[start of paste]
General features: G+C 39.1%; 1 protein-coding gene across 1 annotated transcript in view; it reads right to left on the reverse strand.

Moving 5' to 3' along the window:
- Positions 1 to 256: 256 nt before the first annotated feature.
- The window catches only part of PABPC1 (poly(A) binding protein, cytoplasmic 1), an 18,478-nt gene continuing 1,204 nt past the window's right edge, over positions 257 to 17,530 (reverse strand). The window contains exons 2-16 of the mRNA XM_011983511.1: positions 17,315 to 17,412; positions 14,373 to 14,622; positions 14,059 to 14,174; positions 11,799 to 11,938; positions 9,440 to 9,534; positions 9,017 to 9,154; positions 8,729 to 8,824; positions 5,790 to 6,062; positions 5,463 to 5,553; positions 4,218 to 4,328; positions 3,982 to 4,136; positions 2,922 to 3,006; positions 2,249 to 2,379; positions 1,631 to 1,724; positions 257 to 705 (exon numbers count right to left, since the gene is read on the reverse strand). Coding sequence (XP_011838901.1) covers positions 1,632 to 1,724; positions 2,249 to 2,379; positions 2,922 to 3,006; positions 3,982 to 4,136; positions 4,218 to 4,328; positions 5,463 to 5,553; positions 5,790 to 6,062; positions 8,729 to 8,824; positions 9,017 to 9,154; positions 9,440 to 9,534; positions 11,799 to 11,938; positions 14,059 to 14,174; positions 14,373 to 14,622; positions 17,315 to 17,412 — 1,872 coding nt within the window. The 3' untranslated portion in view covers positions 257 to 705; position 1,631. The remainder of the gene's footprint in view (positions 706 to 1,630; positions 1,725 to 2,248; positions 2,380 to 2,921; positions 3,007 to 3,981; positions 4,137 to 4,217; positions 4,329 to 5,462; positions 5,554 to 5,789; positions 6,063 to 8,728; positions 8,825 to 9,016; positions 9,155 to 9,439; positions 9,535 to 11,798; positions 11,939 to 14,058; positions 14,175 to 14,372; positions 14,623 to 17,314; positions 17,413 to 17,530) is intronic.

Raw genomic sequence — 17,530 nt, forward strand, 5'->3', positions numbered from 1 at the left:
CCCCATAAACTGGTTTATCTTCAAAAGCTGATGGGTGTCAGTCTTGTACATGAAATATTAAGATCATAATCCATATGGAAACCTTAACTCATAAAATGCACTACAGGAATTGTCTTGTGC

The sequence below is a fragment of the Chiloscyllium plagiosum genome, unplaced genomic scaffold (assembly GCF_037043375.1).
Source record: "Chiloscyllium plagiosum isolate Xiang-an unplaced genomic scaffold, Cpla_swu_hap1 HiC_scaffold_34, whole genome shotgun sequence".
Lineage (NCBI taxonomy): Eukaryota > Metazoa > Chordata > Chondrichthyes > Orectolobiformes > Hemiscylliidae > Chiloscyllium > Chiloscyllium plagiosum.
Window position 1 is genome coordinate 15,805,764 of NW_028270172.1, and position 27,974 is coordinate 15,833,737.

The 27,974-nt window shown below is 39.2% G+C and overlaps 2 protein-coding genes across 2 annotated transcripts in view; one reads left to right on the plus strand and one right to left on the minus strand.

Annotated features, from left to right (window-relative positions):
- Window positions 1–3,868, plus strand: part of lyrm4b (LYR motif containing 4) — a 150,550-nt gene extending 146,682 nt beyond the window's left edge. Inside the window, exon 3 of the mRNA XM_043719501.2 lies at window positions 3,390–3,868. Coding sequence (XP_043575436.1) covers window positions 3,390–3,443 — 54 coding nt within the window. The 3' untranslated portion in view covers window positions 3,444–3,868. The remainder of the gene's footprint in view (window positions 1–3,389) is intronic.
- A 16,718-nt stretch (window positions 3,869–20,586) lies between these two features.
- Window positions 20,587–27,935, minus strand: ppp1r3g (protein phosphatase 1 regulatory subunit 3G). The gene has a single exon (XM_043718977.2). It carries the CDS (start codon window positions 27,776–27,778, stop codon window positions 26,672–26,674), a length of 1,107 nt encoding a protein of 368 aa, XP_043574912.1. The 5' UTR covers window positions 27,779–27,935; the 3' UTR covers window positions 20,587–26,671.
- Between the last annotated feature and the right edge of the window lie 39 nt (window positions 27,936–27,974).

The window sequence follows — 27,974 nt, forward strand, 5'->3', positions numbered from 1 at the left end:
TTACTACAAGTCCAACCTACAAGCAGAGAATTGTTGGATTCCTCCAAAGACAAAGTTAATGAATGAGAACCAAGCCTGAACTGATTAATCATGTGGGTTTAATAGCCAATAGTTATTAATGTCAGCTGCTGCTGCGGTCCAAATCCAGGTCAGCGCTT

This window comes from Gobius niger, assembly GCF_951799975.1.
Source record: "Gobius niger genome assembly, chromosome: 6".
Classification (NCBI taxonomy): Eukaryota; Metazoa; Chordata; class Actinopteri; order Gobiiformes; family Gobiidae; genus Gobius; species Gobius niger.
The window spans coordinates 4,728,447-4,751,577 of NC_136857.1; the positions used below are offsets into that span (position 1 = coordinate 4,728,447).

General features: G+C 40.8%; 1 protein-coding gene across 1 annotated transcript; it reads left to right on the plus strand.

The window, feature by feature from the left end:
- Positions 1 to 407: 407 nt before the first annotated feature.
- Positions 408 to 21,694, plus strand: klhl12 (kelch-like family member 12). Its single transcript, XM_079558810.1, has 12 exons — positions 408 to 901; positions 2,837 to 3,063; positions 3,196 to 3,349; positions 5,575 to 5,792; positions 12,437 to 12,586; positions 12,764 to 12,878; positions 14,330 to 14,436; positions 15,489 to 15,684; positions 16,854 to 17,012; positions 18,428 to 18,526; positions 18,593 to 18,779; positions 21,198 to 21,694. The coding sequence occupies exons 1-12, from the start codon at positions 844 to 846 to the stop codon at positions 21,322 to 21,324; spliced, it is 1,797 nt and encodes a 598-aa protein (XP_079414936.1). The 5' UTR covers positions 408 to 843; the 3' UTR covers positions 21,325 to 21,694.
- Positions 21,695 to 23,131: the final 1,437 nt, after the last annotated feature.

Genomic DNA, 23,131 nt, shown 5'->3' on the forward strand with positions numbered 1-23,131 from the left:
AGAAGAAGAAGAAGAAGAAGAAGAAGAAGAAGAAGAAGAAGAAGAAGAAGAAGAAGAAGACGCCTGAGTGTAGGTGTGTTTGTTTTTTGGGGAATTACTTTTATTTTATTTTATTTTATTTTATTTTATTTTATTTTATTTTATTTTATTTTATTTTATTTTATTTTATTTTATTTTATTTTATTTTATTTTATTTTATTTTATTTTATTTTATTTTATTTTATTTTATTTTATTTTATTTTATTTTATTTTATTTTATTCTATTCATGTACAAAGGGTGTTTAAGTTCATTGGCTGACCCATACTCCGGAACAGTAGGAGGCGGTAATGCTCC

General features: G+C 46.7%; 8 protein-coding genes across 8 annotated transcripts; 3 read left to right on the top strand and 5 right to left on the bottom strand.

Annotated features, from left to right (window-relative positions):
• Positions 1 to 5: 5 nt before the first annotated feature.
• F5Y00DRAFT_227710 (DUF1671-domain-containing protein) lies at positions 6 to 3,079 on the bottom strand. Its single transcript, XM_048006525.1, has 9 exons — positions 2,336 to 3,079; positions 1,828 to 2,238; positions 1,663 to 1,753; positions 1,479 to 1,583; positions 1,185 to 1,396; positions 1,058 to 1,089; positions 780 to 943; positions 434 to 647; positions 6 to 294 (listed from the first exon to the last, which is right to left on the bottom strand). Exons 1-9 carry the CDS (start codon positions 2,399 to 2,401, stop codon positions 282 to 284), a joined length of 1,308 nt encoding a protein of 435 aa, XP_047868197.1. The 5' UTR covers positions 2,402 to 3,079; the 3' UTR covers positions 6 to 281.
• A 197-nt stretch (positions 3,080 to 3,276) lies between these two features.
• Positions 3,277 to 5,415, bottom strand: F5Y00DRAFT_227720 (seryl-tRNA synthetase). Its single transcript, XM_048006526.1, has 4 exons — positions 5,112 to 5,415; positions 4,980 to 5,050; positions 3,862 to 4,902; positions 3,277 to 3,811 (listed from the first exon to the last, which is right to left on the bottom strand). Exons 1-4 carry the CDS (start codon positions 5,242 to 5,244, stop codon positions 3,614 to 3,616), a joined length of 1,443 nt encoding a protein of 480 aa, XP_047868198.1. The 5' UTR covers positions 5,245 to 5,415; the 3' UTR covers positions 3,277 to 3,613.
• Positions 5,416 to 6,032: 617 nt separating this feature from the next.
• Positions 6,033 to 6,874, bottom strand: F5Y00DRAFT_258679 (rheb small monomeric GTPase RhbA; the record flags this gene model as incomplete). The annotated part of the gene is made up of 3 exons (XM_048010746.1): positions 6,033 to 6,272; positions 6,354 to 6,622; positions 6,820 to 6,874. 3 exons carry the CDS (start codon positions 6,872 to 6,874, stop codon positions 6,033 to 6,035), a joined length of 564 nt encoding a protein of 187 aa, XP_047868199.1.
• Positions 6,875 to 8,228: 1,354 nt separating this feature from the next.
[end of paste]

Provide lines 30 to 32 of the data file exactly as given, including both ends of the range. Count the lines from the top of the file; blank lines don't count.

General features: G+C 46.7%; 8 protein-coding genes across 8 annotated transcripts; 3 read left to right on the top strand and 5 right to left on the bottom strand.

Annotated features, from left to right (window-relative positions):
• Positions 1 to 5: 5 nt before the first annotated feature.